The Federal Reserve met market expectations Wednesday with another round of easing, this time with a pledge to keep interest rates low until unemployment falls below 6.5 percent and inflation tops 2.5 percent.
Economists had been expecting the Federal Reserve to accelerate its debt buying program, known as quantitative easing, to the tune of another $45 billion a month, and the central bank came through.
Coupled with its move to buy $40 billion of mortgage-backed securities a month, that would bring the Fed balance sheet expansion to another trillion dollars or so in 2013 and $4 trillion overall.
The move essentially keeps the Fed in the easing business indefinitely, as the jobless rate has been stubbornly high for the past four years and shows little inclination lower except for statistical gyrations caused by people leaving the workforce. (Read More: Job Creation Hits 146,000, Rate at 7.7%)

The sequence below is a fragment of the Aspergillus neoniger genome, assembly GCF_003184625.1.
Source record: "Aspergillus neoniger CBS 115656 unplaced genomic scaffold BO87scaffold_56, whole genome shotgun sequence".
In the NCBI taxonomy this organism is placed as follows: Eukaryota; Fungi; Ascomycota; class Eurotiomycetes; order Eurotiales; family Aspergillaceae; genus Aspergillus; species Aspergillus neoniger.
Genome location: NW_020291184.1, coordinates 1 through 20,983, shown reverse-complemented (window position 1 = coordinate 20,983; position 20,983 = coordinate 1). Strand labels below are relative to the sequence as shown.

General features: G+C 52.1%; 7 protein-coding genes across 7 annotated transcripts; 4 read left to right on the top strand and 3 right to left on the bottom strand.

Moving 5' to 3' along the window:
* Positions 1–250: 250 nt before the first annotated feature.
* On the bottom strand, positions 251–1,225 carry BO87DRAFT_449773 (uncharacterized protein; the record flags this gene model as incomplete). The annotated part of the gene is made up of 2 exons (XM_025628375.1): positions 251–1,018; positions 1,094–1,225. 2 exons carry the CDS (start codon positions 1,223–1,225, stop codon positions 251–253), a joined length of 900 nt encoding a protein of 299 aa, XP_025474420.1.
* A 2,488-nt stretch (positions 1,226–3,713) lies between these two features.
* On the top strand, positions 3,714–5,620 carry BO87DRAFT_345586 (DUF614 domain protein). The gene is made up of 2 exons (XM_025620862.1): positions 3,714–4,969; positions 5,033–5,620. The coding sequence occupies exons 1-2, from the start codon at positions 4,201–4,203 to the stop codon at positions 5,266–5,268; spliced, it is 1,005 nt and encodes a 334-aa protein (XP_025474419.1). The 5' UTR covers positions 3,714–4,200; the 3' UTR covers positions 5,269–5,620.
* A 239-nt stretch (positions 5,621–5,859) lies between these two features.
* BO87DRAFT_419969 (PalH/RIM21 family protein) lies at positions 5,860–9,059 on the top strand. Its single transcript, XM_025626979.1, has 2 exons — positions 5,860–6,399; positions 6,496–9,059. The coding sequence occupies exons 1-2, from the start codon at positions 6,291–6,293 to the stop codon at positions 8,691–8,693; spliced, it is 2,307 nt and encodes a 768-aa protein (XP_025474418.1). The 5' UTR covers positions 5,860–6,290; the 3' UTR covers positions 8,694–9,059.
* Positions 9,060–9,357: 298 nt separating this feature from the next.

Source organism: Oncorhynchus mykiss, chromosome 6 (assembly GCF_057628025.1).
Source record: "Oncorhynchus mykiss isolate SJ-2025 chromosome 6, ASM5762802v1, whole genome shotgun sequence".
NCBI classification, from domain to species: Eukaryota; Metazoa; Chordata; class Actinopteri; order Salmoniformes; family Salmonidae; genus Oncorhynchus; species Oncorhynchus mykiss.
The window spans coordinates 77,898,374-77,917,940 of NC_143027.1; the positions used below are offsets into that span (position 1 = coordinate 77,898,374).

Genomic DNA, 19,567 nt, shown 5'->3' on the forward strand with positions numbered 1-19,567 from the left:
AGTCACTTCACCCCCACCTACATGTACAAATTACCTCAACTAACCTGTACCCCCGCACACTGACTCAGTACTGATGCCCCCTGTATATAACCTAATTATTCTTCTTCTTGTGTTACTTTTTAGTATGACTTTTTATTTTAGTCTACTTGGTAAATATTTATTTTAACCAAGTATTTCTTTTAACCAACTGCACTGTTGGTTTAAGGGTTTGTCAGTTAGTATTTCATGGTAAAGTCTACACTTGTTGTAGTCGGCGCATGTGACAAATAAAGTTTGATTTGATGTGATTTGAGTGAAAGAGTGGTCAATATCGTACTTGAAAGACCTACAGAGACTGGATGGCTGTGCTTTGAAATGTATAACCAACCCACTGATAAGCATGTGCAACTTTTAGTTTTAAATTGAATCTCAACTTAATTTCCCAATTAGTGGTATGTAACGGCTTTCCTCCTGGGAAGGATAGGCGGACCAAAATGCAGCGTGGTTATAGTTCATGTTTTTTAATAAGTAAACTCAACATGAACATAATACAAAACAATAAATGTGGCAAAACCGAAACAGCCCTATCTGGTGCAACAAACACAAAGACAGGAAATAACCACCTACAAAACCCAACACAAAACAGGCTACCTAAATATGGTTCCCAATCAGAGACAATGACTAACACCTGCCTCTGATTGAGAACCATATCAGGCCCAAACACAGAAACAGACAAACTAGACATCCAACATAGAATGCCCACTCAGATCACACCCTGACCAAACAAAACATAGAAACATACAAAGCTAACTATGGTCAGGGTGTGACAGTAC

Fed Chairman Ben Bernanke pointed out at an afternoon news conference that even after the employment and inflation targets are triggered, that won't lead to an automatic raising of rates.
He also expressed fear over the "fiscal cliff" of tax hikes and spending cuts set to take place automatically at the end of the year. Bernanke said even the Fed's massive balance sheet expansion wouldn't be enough to stave off the effects, though the Fed may accelerate its asset purchases should cliff take effect.
"We cannot offset the full impact of the fiscal cliff," he said. "It's just too big given the tools that we have available and the limitations on our policy toolkit at this point."
In its statement, the Fed's Open Market Committee said the economy is growing gradually but needs assistance in the form of the dual measures it agreed to at its final meeting of 2012.
"Taken together, these actions should maintain downward pressure on longer-term interest rates, support mortgage markets, and help to make broader financial conditions more accommodative," the committee said. (Click here for the full Fed statement.)